I try to record the position of objects—rocks, trees, old buildings—within the scene as close to reality as possible. In 100 years, this painting may be a map studied by a historian who will go out and stand in that very spot and know they have found the right place. Imagine standing on
the shore and seeing Winslow Homer’s Weatherbeaten and knowing that, after all this time, nothing has changed. In this way, I can appreciate the power and promise of a painting to transcend time.

Has there been an evolution to your work? If so, how?

Drawing from my interest in history, my initial paintings were often inspired by old ships and fishing schooners. At that time, my paintings were more technical and detail oriented. After researching the subject,
I would start with an inspirational sketch. It was always exciting to see
an idea come to shape on the canvas and slowly develop as I added more color and detail. Yet the precision required to do such technical paintings was stressful to me and I felt like I was losing the “art” of painting along the way.

I found a new freedom of art expression when I began plein air painting. Painting outdoors, you must react quickly, as the scene begins to change from the moment you arrive. The weather and light are constantly shifting and the consistent environment you rely on in a studio are gone. You have to identify what inspires you and make quick choices on how best to capture that. These limitations force you to perform directly from your instincts.

And over time, working from my instincts allowed me to add more emotion into my work. After bringing these concepts back to the studio, my work has continued to evolve, becoming less detailed and more honest, atmospheric and spontaneous.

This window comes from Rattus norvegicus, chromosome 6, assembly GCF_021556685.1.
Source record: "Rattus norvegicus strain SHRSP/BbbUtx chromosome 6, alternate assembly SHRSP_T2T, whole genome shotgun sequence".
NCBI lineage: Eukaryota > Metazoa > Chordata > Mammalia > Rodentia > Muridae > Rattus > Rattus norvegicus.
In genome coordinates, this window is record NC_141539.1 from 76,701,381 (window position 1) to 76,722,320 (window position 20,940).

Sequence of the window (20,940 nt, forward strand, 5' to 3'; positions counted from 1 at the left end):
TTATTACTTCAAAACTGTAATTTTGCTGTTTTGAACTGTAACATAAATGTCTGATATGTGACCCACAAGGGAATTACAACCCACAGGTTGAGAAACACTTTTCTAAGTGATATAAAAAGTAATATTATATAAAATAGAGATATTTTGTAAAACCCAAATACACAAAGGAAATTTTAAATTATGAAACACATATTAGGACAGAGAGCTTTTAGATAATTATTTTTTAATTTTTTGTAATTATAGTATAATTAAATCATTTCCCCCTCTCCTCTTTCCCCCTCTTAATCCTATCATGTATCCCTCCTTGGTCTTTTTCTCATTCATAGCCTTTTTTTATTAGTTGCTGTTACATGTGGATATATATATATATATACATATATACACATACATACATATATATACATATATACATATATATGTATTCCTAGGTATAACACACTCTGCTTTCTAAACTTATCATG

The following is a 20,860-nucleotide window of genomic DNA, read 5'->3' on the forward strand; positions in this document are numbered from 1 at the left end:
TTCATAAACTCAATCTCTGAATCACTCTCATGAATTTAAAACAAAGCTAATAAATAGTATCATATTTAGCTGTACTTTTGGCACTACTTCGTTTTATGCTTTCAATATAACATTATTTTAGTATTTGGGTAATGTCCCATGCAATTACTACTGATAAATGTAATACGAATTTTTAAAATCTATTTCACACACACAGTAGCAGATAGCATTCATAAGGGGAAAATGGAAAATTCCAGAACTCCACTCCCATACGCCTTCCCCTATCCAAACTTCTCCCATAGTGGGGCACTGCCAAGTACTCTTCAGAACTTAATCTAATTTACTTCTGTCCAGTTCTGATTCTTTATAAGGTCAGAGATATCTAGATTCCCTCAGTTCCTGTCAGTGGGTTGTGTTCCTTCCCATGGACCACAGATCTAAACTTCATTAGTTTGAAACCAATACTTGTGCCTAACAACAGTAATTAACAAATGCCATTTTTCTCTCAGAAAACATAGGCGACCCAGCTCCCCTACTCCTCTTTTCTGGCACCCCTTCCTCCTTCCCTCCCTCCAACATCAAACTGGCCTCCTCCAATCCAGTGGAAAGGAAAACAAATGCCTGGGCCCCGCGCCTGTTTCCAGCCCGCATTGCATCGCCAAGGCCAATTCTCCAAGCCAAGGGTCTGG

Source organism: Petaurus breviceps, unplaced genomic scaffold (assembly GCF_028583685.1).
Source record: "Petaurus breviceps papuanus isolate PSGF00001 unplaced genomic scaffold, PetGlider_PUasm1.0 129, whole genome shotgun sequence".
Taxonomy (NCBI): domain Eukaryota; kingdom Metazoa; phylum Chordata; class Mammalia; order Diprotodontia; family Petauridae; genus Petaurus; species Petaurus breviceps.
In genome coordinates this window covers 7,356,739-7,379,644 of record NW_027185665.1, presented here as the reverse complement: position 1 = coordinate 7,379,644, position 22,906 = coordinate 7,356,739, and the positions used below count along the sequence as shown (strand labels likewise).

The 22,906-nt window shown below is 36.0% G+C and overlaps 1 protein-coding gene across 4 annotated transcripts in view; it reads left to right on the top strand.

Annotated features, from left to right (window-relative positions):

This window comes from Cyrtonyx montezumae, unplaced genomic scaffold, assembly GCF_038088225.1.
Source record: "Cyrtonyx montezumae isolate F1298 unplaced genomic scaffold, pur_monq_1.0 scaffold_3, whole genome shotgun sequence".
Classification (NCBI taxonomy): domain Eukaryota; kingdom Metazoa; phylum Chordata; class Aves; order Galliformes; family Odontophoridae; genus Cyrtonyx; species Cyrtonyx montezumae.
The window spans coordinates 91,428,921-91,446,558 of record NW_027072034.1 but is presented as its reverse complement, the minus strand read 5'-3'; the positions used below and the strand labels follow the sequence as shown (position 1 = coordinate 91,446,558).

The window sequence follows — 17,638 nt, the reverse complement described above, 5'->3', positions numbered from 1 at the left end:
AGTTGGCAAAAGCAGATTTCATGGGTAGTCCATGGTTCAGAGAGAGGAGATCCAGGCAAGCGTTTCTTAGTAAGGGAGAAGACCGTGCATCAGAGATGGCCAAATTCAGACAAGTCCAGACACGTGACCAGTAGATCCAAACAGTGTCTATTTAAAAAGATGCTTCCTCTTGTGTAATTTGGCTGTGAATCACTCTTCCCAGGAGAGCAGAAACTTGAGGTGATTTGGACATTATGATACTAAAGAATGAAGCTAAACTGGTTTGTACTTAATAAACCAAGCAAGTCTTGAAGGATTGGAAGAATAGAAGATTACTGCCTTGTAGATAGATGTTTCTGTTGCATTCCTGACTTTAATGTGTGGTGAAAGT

How do you juggle being the owner of Down East Gallery and also a painter?

The gallery is everything I have ever wanted as it brings together all of my interests to one place: farming, gardening, music, history, people and painting. My gallery hours are limited so I have time to pursue my other interests; without these, there would be no inspiration to paint.

My studio is in the middle of the gallery, and my years of painting with chaos (kids) around me have made it easy to not only manage the interruptions but truly enjoy them. I love having conversations with people as they walk through the gallery. I am continually amazed how much people accomplish in their lives. I have met so many interesting people: inventors, a governor, FBI agents, the stunt man for Johnny Depp in Pirates of the Caribbean, writers, sculptors, a famous actor and many, many artists. For me, the most exciting person I have met so far was the historian who was selected to write one of the documents for the newly unearthed time capsule to be re-installed in the old State House in Boston. Yes, we talked a long time.

In between customers, I work outside in the gardens and on the farm. We have a small vineyard and inherited over 30 apple trees, the fruit of which we have paired with the grapes to make wine. My wife, Danielle, has a cut-flower garden, which this year we have quadrupled in size and added thousands of sunflowers in the field. Building on another history obsession, I am collecting and planting rare genetic clones of historically significant trees including the last standing Liberty Tree (where the Sons of Liberty secretly planned the Revolution); the Flower of Kent (the actual tree that held the apple that fell near Sir Isaac Newton, inspiring the thought that later became the law of gravity); the Witness Tree (visible in photographs as it witnessed Lincoln’s Gettysburg Address); and an Endicott Pear (the oldest known cultivated tree in the U.S., planted by Sir John Endicott in the early 1600s and shipped to me by one of his direct descendants). Stop by the gallery if you would like to geek out and talk more about trees with history.

What is your favorite time of day to paint in the studio or outdoors?